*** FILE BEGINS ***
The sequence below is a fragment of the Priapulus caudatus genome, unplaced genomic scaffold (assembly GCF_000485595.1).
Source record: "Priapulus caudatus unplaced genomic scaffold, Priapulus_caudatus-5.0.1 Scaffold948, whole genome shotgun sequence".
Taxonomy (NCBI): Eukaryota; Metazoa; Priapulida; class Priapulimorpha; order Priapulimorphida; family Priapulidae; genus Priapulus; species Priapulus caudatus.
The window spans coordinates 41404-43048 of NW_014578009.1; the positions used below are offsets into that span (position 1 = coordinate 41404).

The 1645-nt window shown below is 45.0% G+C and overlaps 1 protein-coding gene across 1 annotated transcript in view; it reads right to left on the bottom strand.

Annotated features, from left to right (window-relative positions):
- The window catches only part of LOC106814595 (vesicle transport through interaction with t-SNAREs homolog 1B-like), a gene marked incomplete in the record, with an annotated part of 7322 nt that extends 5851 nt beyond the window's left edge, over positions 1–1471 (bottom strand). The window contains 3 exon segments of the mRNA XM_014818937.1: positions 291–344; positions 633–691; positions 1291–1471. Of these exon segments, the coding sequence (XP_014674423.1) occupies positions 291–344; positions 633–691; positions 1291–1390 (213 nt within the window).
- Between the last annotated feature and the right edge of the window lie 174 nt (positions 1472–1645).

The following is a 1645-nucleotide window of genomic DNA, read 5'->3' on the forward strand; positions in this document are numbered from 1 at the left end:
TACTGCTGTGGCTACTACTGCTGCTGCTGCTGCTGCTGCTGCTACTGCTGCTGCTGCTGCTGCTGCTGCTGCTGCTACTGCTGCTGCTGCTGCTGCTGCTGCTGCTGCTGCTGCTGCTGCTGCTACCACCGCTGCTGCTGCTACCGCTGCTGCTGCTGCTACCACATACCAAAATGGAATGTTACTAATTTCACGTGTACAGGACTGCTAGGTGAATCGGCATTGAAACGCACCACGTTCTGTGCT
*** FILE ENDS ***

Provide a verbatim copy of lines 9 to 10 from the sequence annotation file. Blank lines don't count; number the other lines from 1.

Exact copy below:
The following is a 1645-nucleotide window of genomic DNA, read 5'->3' on the forward strand; positions in this document are numbered from 1 at the left end:
TACTGCTGTGGCTACTACTGCTGCTGCTGCTGCTGCTGCTGCTACTGCTGCTGCTGCTGCTGCTGCTGCTGCTGCTACTGCTGCTGCTGCTGCTGCTGCTGCTGCTGCTGCTGCTGCTGCTGCTACCACCGCTGCTGCTGCTACCGCTGCTGCTGCTGCTACCACATACCAAAATGGAATGTTACTAATTTCACGTGTACAGGACTGCTAGGTGAATCGGCATTGAAACGCACCACGTTCTGTGCT